@EnderlingLab: quantitative models to personalize oncology

Cancer Therapy

Integrate mathematical, computational, biological and clinical sciences to thoroughly investigate tumor growth and response to single or combination therapy. In close collaboration with experimentalists and clinicians, mathematical models that are parameterized with experimental and clinical data can help estimate patient-specific disease dynamics, and predict response to different treatments or treatment protocols.

Abscopal Effect

The abscopal effect is the observation of systemic regression of metastatic nodules after local treatment of an individual metastatic site. We hypothesize that different metastatic sites within an individual patient have different potentials to induce an abscopal effect. Mathematical models of T cell trafficking on patient-specific metastatic disease could identity radiation treatment targets that induce systemic antitumor immunity.

Cancer Screening

The temporal evolution of biomarkers of disease progression can be modeled and simulated for individual patients and patient cohorts. A calibrated and validated model, informed with patient-specific biomarker information,  can guide personalized screening schedules to allow efficient monitoring of disease progression and the timely therapeutic intervention to improve patient outcomes.

Cancer Stem Cells

The cancer stem cell hypothesis postulates that only a subpopulation of cancer cells in a tumor is capable of initiating, sustaining, and reinitiating tumors, while the bulk of the population comprises non-stem cancer cells that lack tumor initiation potential. The interactions of these two phenotypically distinct populations can provoke various nonlinear growth kinetics in the emerging tumor, including aggressive growth, tumor dormancy and treatment-induced escape from dormancy.


Applications accepted for High school internships in summer 2019


HIP IMO is an integrated mathematical oncology centric internship program that delivers interdisciplinary team science research experiences for high school students aged 16 or older  by the time of the internship. This mentored summer training program is designed for motivated aspiring scientists to help prepare them for interdisciplinary cancer research careers.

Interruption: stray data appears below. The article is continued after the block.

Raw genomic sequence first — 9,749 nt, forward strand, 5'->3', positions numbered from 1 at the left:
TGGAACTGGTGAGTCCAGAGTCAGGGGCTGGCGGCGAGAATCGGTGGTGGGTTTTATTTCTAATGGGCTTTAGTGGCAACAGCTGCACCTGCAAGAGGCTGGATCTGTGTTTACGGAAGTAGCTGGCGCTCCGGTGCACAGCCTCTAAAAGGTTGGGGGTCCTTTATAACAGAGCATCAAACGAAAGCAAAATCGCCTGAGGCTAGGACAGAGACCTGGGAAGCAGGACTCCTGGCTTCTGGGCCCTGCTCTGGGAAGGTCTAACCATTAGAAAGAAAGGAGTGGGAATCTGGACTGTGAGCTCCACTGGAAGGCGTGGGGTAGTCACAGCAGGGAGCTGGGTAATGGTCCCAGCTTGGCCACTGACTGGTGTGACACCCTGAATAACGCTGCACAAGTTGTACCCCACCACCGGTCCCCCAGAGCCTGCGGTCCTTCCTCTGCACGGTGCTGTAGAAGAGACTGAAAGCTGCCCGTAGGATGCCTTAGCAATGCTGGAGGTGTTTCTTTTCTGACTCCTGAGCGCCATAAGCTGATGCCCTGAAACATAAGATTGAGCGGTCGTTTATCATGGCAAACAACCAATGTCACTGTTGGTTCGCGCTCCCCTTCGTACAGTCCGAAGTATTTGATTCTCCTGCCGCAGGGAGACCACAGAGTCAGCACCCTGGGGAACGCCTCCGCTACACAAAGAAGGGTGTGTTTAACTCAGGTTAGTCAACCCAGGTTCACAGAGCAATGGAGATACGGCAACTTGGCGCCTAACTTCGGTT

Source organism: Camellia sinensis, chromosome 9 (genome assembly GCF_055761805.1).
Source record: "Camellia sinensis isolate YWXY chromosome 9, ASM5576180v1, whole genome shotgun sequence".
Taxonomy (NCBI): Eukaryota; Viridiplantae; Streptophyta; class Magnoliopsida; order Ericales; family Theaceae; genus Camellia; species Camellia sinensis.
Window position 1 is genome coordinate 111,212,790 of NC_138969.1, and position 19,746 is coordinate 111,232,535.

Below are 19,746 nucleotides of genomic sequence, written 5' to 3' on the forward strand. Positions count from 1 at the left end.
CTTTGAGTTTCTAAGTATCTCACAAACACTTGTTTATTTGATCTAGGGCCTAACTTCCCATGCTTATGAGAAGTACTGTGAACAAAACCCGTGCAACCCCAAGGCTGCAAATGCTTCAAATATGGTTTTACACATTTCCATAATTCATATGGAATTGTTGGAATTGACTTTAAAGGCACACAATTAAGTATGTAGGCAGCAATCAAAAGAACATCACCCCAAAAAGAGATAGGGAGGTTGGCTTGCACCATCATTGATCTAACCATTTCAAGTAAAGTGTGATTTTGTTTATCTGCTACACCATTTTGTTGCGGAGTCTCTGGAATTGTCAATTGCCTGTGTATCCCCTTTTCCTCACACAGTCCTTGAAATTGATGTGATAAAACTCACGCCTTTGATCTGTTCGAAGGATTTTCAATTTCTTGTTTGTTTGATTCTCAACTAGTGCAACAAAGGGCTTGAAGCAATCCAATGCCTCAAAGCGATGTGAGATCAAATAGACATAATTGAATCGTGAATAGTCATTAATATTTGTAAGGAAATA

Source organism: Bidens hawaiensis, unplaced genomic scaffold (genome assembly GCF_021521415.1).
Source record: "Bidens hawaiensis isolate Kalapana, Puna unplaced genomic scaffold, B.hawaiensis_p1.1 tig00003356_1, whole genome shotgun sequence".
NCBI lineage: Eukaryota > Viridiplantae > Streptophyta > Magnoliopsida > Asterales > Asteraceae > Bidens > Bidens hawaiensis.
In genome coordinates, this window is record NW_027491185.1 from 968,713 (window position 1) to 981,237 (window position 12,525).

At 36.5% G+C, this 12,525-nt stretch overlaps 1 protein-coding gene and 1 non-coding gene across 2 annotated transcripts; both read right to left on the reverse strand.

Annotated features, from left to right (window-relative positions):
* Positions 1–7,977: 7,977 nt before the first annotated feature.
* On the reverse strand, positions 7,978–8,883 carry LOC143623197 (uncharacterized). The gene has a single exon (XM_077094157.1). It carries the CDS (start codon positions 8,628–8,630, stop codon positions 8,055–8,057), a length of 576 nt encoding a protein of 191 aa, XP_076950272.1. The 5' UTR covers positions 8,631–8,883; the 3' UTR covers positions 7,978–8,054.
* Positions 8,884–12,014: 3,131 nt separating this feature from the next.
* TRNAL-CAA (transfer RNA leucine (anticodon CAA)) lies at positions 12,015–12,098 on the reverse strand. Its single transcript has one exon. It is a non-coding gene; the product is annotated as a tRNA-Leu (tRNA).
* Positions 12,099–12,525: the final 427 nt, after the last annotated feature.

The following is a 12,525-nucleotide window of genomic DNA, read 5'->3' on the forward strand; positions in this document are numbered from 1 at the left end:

The program runs for 8 weeks during the Hillsborough County public schools summer break, June 10 - August 2, 2019.

Program details and application



PhD positions available 


The Integrated Mathematical Oncology Major consists of focused training in mathematical modeling for cancer biology and clinical oncology problems. Students will also receive interdisciplinary training in the broader field of cancer biology and immunology through coursework and immersion in the Moffitt Cancer Center’s research endeavors.

Moffitt Cancer Center has the largest group of mathematical oncologists in its unique Integrated Mathematical Oncology department. Moffitt Cancer Center is the central hub for translational mathematical modeling research, providing a unique training environment for graduate studies.

Program details and application

The Optimal Radiation Dose to Induce Robust Systemic Anti-Tumor Immunity


The optimal radiation dose and dose fractionation to induce antitumor immunity, as well as order and timing with immunotherapeutic agents cannot be derived with the limited experimental and clinical resources, and the quest for optimal radiation-immune synergy is necessarily multidisciplinary.

In this paper we introduce a novel mathematical model calibrated with experimental data to make inroads into deciphering the complexity of radiation and immune system synergy.

> Poleszczuk et al. Int. J. Mol. Sci., 19(11), 2018 



PostDoc position available 

We seek a talented individual to work in the unique research environment of the Integrated Mathematical Oncology (IMO) department at Moffitt Cancer Center on the University of South Florida campus in Tampa. IMO integrates mathematicians, computer scientists, and physicists together with imaging specialists as well as clinical and experimental oncologists to develop novel approaches for the understanding, treatment and prevention of cancer.

The Ideal Candidate has a desire to work closely with experimentalists and clinicians, has experience in modeling biological systems, with a preference for those with knowledge of cancer and or radiation therapy, experience in developing/writing publications in quality peer reviewed scientific journals, the ability to develop mathematical models and to program (Matlab, Python, R, C, Java, etc.), visualize and analyze numerical/experimental data, demonstrated creativity, high motivation, and good communication skills

Details and application